Searching over 5,500,000 cases.


searching
Buy This Entire Record For $7.95

Download the entire decision to receive the complete text, official citation,
docket number, dissents and concurrences, and footnotes for this case.

Learn more about what you receive with purchase of this case.

United States v. Outen

United States District Court, D. South Carolina, Columbia Division

May 25, 2017

United States of America,
v.
Alfred Outen, III, Defendant.

          OPINION AND ORDER

          CAMERON MCGOWAN CURRIE Senior United States District Judge.

         On June 16, 2016, Defendant filed a pro se motion under 28 U.S.C. § 2255 to vacate his sentence in light of Johnson v. United States, 576 U.S. __, 135 S.Ct. 2551 (2015) and Welch v. United States, 578 U.S. __, 136 S.Ct. 1257 (2016). ECF No. 1361. The Government filed a motion to dismiss and a memorandum in support/response in opposition to Defendant's § 2255 motion. ECF No. 1388. Pursuant to Roseboro v. Garrison, 528 F.2d 309 (4th Cir. 1975), the court advised Defendant of the response procedure and the consequences if he failed to respond. ECF No. 1389. The Government filed additional attachments to its motion to dismiss on July 28, 2016. ECF No. 1394. Defendant wrote a letter to the court, inquiring as to the reason for the Roseboro order, as he did not know “why the Government filed this motion against me.” ECF No. 1400. The Clerk of Court responded by letter, noting the Roseboro order was sent because the Government filed a motion to dismiss his § 2255 motion. ECF No. 1401. Defendant did not file a response, and the time to do so has expired.

         I. Background

         On February 8, 2009, Defendant entered into a written plea agreement to plead guilty to counts 1 and 13 of the Superseding Indictment: conspiracy to possess with intent to distribute cocaine and cocaine base, and possession of a firearm during and in connection with a drug trafficking crime, respectively. ECF No. 618. As a part of the plea agreement, one Information pursuant to 21 U.S.C. § 851 was dropped, and Defendant waived his right to file a motion for relief under § 2255 except as to claims of ineffective assistance of counsel and/or prosecutorial misconduct. Thereafter, Defendant appeared before this court and pled guilty. ECF No. 626.

         A Pre-Sentence Report (PSR) concluded Defendant had two prior felony convictions for controlled substance offenses: a 2001 conviction for possession with intent to distribute crack cocaine, and a 2003 conviction for possession with intent to distribute crack cocaine.[1] ECF No. 857 ¶¶ 55, 61. Therefore, he was classified as a career offender pursuant to U.S.S.G. §4B1.1(b). Defendant's guideline range for count 1 was 262-327 months, with a six month consecutive sentence required for count 13.

         On July 13, 2010, Defendant appeared for sentencing. ECF No. 852. The court sentenced Defendant to 322 months imprisonment, consisting of 262 months on count 1 and 60 months on count 13, to be served consecutively. ECF No. 854.

         II. Johnson and Beckles

         On June 26, 2015, the Supreme Court held that the residual clause of the Armed Career Criminal Act (“ACCA”) violates due process as it “denies fair notice to defendants and invites arbitrary enforcement by judges.” 576 U.S. at __, 135 S.Ct. 2551 (2015). By holding the ACCA residual clause unconstitutionally vague, the Court narrowed the predicate offenses that could serve to enhance a sentence to those that qualify under the enumerated or force clauses. The ACCA residual clause can no longer support a defendant's classification as an armed career criminal. On April 18, 2016, the Supreme Court decided Welch v. United States, 578 U.S. __, 136 S.Ct. 1257 (2016), holding that the newly established right recognized in Johnson is retroactive to cases on collateral review.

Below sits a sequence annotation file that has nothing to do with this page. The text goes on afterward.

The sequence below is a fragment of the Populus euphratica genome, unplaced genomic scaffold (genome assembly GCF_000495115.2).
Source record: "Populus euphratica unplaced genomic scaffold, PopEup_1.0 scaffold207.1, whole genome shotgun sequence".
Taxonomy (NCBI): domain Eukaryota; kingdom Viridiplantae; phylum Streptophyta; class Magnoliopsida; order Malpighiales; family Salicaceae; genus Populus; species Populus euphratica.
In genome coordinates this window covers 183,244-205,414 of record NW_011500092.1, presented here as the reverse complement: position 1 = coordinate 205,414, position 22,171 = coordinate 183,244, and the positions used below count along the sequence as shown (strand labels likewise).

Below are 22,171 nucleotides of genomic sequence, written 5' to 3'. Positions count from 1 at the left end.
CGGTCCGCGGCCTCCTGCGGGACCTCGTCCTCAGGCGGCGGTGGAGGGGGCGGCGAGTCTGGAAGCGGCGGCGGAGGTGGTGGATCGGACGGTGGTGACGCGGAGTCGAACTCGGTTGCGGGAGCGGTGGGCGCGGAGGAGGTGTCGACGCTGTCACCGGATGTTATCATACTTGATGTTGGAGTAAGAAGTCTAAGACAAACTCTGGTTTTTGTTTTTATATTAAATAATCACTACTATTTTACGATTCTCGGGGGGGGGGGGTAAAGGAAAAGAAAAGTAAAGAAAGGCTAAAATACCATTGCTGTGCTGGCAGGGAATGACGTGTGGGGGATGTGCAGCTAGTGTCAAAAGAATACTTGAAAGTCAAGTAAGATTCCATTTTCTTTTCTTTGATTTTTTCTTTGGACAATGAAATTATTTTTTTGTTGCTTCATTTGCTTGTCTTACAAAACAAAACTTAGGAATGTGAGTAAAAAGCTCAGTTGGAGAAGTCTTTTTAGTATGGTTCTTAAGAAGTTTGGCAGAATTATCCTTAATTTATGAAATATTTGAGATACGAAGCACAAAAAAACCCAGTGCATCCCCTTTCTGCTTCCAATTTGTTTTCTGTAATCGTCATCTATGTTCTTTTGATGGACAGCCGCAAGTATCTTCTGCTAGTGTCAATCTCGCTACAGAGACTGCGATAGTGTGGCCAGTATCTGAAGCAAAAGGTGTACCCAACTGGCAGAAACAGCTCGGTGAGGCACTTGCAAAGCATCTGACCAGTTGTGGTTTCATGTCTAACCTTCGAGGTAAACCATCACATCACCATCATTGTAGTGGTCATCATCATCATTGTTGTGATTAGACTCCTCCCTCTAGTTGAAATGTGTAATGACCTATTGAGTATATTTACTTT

On March 6, 2017, the Supreme Court issued an opinion in Beckles, holding “the advisory Guidelines are not subject to vagueness challenges under the Due Process clause.” Beckles, 580 U.S. __, 137 S.Ct. 886, 890 (2017). Therefore, the residual clause in §4B1.2(a)(2) of the former sentencing guidelines[2] is not void for vagueness. Id. at 892.

         III. Discussion

         Defendant has two predicate convictions that qualify him for the career offender enhancement, and both are controlled substance offenses. Johnson and Welch deal with the ACCA's definition of violent felony, and Beckles concerns the career offender guideline's definition of crime of violence. None of these cases address predicate convictions based on drug offenses. Accordingly, Defendant has two qualifying predicate drug offenses for the career offender enhancement and is not entitled to relief.

         Further, because Johnson and Beckles do not apply to Defendant's case, his motion is untimely. A 1-year period of limitation applies to motions under § 2255.

         The limitation period shall run from the latest of--

(1) the date on which the judgment of conviction becomes ...

Buy This Entire Record For $7.95

Download the entire decision to receive the complete text, official citation,
docket number, dissents and concurrences, and footnotes for this case.

Learn more about what you receive with purchase of this case.